(1) There is a duty in the circumstances to take care duty of care;

(2) The behavior or inaction of the defendant in the circumstances did not meet the standard of care which a reasonable person would meet in the circumstances (breach of duty);

(3) The plaintiff has suffered injury or loss which a reasonable person in the circumstances could have been expected to foresee (damage);

(4) The damage was caused by the breach of duty (causation).

There are lots of examples of negligence that can lead to a civil lawsuit. For example:

  • A doctor who operates on the wrong patient or on the wrong body part because he/she misreads the chart could be considered negligent.
  • A company that releases a dangerous drug without fully testing the medication and identifying all of the side effects can be considered negligent.
  • A driver who runs a stop sign and who drives well over the legal speed limit can be considered negligent.
  • An employer who fails to follow OSHA guidelines and other workplace safety rules can be considered negligent.
  • In each of these situations, a plaintiff could file a lawsuit and obtain compensation if he can prove the negligence was the direct cause of some type of harm he endured.

How Much Do Lawyers Cost?

Depending on the location, type of case, and the particular billing structure, the rates an attorney charges vary significantly. The first question you should ask is what sort of billing structure your lawyer uses. Generally, a lawyer will bill hourly, on contingency, on retainer, or with a flat fee.

Once you’ve figured out how your lawyer will bill, you should have a better idea how much your legal matter will run you. Remember: cheaper isn’t necessarily better.

What are Attorney’s fees?

Attorney’s fees are the fees, including labor charges and costs, charged by lawyers or their firms for legal services provided by them to their clients. They do not include incidental, non-legal costs (e.g. expedited shipping costs for legal documents).

What are typical fee arrangements?

Standard payment arrangements an attorney may suggest include:

  • Hourly rates
  • Flat fees
  • Retainers
  • Contingent fees

What are Hourly Rates?

Hourly rates are the most common arrangement. Under this arrangement, the attorney gets paid an agreed-upon hourly rate for the hours worked on a client’s case or matter until it’s resolved.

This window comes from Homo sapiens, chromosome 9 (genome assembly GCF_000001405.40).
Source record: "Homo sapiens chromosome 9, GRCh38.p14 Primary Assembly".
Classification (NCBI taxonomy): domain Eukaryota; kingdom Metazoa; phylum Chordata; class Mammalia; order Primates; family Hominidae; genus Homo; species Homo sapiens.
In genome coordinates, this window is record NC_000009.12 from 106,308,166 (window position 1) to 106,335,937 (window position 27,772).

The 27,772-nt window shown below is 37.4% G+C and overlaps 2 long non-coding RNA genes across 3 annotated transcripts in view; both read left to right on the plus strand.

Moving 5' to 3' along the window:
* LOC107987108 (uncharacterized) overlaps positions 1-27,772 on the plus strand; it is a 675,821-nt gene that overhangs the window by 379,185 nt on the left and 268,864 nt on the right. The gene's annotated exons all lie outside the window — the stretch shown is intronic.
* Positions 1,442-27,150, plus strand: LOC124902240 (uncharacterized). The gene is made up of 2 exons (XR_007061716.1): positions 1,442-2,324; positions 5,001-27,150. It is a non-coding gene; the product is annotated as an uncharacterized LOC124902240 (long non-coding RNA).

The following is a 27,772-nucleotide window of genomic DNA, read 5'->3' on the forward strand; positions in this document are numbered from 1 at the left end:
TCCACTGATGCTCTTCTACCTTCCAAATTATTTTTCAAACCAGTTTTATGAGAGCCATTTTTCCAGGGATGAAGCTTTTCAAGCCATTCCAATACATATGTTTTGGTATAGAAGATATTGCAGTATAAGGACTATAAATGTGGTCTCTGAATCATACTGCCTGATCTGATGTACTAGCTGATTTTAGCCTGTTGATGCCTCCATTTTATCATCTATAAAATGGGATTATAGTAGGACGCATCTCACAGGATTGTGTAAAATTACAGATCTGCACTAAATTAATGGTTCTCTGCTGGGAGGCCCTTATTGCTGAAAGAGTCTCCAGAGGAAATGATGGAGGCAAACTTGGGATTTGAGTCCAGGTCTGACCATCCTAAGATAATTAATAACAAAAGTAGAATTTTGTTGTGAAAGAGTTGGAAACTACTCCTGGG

It depends on each attorney’s experience, operating expenses, and the location of his or her practice. Cheaper isn’t necessarily better when it comes to your legal protection. A more expensive lawyer with a lot of experience may be able to handle a complex problem more quickly.

What are Flat Fees?

Where a legal matter is simple and well-defined, lawyers typically charge a flat fee. If an attorney suggests or has advertised a flat fee, be sure you understand exactly what that fee will and will not cover. The flat fee might not include expenses such as filing fees.

What are Retainer Fees?

A retainer fee is typically, but not always, an advance payment on the hourly rate for a specific case. The lawyer puts the retainer in a special trust account and deducts from that account the cost of services as they accrue. During the course of legal representation, clients should review periodic billing statements reflecting amounts deducted from the retainer.

Most retainers are non-refundable unless labeled “unreasonable” by a court. If you decide to drop a case that your lawyer has worked on before the retainer has been exhausted, you may forfeit the remainder.

What are Contingent Fees?

A client pays a contingent fees to a lawyer only if the lawyer handles a case successfully. In a contingent fee arrangement, the lawyer agrees to accept a fixed percentage of the recovery, which is the amount finally paid to the client. If you win the case, the lawyer’s fee comes out of the money awarded to you. If you lose, neither you nor the lawyer will get any money, but you will not be required to pay your attorney for the work done on the case.

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    2675 Paces Ferry Road
    Suite 330
    Atlanta, GA 30339
    Phone: 404-228-5985
    Fax: 404-601-1845